A number of Australian companies are preparing to launch IPv6 services on their websites for 24 hours from 10am tomorrow on World IPv6 Day to encourage companies to start preparing for the switch to IPv6.
The last of the 4.3 billion Internet Protocol version 4 (IPv4) addresses were dished out in February this year, and it is expected that this supply will run out in the near future. As the number of people and devices connected to the internet continues to grow, it will be vital for the world to shift to IPv6 in order to cope with demand. To facilitate this shift, the Internet Society announced World IPv6 Day for 8 June as a worldwide trial of the new internet protocol with over 400 organisations signing up to make their websites IPv6 for 24 hours.
"We are increasingly reliant on the internet in every part of our lives today, and, unless we adopt IPv6, Australia will miss out on access to new services and be unable to reach vital markets across Asia and the rest of the world," Internet Society of Australia vice president Narelle Clark said. "We're especially excited this event is happening, as it is a crucial step in removing the uncertainty many service and content providers have had towards deployment of IPv6."
Global companies such as Facebook, Yahoo and Akamai have already agreed to take part, and internet giant Google posted a blog today stating it was switching almost all of its services over to IPv6 for tomorrow, including Gmail, YouTube and its search page. Google said that users who cannot connect via IPv6 will fall over to IPv4, but the company warned that it expects a 0.5 per cent failure rate for accessing IPv6 websites on the day.
This will be due to a number of factors including the operating systems used, the router the customer is using, as well as the customer's own ISP.
Here in Australia, internet service provider Internode has led the charge, allowing its ADSL customers to opt in to use IPv6 since 2009. Founder Simon Hackett said the use of "dual stacking" to assign internet users with both IPv4 and IPv6 addresses should ultimately make the transition to IPv6 relatively seamless.
"Done right, consumers don't notice IPv6. Internode has made sure our customers won't be disadvantaged through this large, significant change 'under the hood' of the internet, and we welcome a chance to show our customers how seamless IPv6 is with Internode even now, ahead of our official move to full production deployment later this year," he said in a statement. "Internode welcomes World IPv6 Day as an opportunity to demonstrate what it has achieved with IPv6 and to encourage our peers in the internet industry to explore and pursue IPv6 engagement as well."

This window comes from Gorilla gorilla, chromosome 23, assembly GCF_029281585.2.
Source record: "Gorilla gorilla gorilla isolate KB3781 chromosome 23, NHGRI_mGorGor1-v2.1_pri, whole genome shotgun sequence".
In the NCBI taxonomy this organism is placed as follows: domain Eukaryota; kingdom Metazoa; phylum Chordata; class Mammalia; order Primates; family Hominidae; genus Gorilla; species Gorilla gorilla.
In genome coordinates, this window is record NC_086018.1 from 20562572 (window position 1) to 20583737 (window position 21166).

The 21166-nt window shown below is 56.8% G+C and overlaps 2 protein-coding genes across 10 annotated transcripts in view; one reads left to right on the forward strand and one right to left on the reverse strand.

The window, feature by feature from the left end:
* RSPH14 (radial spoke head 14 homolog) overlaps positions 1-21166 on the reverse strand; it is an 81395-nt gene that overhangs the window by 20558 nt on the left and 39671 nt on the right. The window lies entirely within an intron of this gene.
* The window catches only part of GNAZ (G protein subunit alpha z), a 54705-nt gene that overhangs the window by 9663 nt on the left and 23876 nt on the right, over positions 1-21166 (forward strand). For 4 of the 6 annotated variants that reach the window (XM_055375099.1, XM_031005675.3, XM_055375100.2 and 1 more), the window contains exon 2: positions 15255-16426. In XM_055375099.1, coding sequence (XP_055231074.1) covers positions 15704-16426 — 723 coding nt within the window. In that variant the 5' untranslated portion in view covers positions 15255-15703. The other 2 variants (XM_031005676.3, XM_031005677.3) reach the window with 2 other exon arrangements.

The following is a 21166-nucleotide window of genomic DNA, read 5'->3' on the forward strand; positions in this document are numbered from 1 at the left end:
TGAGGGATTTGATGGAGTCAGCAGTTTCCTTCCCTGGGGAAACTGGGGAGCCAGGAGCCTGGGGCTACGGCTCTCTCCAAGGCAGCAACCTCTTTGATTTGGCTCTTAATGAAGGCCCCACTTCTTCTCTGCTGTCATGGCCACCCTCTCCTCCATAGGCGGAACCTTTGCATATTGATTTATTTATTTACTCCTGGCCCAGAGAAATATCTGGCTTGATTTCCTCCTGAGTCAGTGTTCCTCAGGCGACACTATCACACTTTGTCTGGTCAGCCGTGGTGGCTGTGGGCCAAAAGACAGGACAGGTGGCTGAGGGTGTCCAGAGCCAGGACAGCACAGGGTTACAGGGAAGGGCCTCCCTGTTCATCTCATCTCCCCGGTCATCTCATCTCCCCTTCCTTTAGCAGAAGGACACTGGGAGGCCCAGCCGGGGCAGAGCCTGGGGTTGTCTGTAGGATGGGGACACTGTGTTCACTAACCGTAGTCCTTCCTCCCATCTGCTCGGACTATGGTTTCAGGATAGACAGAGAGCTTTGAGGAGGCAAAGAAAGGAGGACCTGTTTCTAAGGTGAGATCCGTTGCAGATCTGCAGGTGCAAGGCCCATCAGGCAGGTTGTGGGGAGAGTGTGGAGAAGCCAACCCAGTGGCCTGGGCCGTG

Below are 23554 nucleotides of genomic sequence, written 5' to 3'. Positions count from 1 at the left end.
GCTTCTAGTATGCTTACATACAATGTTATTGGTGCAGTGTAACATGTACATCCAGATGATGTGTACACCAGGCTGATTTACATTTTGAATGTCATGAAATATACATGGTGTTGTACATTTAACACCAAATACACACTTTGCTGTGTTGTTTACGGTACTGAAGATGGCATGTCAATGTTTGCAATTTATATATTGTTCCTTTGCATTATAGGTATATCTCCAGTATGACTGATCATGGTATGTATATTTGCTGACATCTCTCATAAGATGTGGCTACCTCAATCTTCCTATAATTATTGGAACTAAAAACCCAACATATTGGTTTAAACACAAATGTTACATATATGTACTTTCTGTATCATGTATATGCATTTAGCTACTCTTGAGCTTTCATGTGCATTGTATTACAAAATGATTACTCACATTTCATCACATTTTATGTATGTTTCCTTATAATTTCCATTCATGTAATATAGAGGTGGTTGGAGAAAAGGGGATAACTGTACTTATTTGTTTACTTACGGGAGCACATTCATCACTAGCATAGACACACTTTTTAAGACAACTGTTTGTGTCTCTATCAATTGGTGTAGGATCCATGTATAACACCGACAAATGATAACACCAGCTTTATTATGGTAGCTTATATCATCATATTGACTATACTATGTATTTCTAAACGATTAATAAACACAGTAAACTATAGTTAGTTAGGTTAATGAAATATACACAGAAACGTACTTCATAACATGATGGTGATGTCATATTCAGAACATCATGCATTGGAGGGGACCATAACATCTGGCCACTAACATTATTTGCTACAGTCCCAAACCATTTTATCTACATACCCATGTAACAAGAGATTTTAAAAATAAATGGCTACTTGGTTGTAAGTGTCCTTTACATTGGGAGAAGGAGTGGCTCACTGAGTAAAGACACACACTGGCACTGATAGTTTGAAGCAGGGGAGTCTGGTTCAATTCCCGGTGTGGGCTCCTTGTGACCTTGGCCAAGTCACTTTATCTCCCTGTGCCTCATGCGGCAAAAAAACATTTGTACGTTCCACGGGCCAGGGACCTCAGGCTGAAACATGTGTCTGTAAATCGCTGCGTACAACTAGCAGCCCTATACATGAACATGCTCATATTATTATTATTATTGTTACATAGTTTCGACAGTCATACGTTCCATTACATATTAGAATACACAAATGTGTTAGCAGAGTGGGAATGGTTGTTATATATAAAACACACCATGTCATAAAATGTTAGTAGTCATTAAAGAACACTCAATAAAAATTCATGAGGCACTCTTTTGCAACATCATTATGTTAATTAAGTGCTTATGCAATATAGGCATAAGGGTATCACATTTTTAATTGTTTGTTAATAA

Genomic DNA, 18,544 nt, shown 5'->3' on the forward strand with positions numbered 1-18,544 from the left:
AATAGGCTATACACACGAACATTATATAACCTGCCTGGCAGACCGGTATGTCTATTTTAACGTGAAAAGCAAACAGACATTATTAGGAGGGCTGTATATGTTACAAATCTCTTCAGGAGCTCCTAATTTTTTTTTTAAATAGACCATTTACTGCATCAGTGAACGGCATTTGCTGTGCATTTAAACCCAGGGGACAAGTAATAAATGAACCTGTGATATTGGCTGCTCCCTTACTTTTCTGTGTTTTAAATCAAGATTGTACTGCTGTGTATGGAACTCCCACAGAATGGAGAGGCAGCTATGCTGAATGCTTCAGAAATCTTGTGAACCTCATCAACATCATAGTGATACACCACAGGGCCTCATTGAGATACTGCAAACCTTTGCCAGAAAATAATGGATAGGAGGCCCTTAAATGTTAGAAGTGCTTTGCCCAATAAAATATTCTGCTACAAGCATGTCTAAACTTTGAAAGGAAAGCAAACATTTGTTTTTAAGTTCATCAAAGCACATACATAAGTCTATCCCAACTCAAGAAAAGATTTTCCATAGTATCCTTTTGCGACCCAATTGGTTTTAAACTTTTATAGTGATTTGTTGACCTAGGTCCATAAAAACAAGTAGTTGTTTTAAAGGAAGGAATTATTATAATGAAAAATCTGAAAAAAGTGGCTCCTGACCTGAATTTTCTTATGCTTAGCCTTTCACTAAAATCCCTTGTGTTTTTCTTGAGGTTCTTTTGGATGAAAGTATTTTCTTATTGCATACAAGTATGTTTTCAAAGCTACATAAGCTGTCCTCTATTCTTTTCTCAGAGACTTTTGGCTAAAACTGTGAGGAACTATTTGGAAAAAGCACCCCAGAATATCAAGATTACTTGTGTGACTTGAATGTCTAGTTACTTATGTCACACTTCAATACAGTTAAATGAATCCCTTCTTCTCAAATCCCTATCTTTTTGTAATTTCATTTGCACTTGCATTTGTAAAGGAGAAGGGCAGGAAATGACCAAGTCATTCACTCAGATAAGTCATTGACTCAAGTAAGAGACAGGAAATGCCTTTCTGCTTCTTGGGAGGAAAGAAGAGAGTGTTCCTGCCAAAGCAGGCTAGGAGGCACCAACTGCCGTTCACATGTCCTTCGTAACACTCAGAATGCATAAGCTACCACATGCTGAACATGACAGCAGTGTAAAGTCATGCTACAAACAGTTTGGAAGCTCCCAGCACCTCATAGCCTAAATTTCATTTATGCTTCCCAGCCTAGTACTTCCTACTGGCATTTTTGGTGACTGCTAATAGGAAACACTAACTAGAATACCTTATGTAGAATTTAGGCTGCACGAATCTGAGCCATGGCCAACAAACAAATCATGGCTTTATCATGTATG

iiNet has already flagged plans to move to IPv6 and said it will have an IPv6 version of its website up and running tomorrow.
Telstra, while not participating in the event tomorrow, told ZDNet Australia that it had recently begun implementing IPv6 on its network.
"Telstra is carefully managing IPv4 addresses within its allocation. Telstra has recently commenced implementing IPv6 into its network," the telco said in a statement. "This will be a phased introduction. We know that much of the existing equipment used by our customers is not IPv6 compatible, which is why Telstra will run both IPv4 and IPv6 together in dual-stack services until there is widespread penetration of IPv6-capable network infrastructure and customer equipment which may take several years."
The telco said it will first implement IPv6 for enterprise and wholesale customers over the next few years before moving on to consumers and mobile later down the track as IPv6 standards and technology mature.
Other Australian organisations such as the Bureau of Meteorology, AARNet and eintellego will all be participating in World IPv6 Day tomorrow. Optus was contacted for comment, but had not responded at the time of writing.